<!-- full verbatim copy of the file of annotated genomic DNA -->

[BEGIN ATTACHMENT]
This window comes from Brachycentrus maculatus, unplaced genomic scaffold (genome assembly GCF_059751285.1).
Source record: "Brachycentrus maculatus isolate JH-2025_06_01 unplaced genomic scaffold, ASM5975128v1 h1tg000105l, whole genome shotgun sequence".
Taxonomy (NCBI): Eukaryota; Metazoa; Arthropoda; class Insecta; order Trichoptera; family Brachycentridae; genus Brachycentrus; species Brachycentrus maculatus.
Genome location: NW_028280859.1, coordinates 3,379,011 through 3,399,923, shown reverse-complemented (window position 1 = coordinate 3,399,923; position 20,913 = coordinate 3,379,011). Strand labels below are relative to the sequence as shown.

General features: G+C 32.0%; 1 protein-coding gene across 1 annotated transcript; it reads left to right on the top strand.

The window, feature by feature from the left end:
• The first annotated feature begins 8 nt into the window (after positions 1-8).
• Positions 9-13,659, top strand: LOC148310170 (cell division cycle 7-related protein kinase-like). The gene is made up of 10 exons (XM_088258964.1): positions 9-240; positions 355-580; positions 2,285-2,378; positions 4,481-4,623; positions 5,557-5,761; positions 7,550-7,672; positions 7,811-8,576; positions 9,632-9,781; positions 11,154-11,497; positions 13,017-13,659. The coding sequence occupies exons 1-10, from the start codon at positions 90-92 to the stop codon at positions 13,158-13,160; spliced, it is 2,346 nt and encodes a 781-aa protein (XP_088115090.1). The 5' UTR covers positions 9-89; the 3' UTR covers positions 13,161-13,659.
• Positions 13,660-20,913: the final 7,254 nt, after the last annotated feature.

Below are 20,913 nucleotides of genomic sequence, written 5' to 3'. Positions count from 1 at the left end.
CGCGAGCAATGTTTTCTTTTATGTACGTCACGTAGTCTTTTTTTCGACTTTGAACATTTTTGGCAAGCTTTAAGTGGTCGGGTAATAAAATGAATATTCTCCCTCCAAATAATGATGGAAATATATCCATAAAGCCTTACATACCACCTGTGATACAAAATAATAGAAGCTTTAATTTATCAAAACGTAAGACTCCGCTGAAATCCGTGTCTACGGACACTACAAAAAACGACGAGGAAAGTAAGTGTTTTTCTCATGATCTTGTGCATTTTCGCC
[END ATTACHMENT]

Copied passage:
This window comes from Brachycentrus maculatus, unplaced genomic scaffold (genome assembly GCF_059751285.1).
Source record: "Brachycentrus maculatus isolate JH-2025_06_01 unplaced genomic scaffold, ASM5975128v1 h1tg000105l, whole genome shotgun sequence".
Taxonomy (NCBI): Eukaryota; Metazoa; Arthropoda; class Insecta; order Trichoptera; family Brachycentridae; genus Brachycentrus; species Brachycentrus maculatus.
Genome location: NW_028280859.1, coordinates 3,379,011 through 3,399,923, shown reverse-complemented (window position 1 = coordinate 3,399,923; position 20,913 = coordinate 3,379,011). Strand labels below are relative to the sequence as shown.

General features: G+C 32.0%; 1 protein-coding gene across 1 annotated transcript; it reads left to right on the top strand.

The window, feature by feature from the left end:
• The first annotated feature begins 8 nt into the window (after positions 1-8).
• Positions 9-13,659, top strand: LOC148310170 (cell division cycle 7-related protein kinase-like). The gene is made up of 10 exons (XM_088258964.1): positions 9-240; positions 355-580; positions 2,285-2,378; positions 4,481-4,623; positions 5,557-5,761; positions 7,550-7,672; positions 7,811-8,576; positions 9,632-9,781; positions 11,154-11,497; positions 13,017-13,659. The coding sequence occupies exons 1-10, from the start codon at positions 90-92 to the stop codon at positions 13,158-13,160; spliced, it is 2,346 nt and encodes a 781-aa protein (XP_088115090.1). The 5' UTR covers positions 9-89; the 3' UTR covers positions 13,161-13,659.
• Positions 13,660-20,913: the final 7,254 nt, after the last annotated feature.

Below are 20,913 nucleotides of genomic sequence, written 5' to 3'. Positions count from 1 at the left end.
CGCGAGCAATGTTTTCTTTTATGTACGTCACGTAGTCTTTTTTTCGACTTTGAACATTTTTGGCAAGCTTTAAGTGGTCGGGTAATAAAATGAATATTCTCCCTCCAAATAATGATGGAAATATATCCATAAAGCCTTACATACCACCTGTGATACAAAATAATAGAAGCTTTAATTTATCAAAACGTAAGACTCCGCTGAAATCCGTGTCTACGGACACTACAAAAAACGACGAGGAAAGTAAGTGTTTTTCTCATGATCTTGTGCATTTTCGCC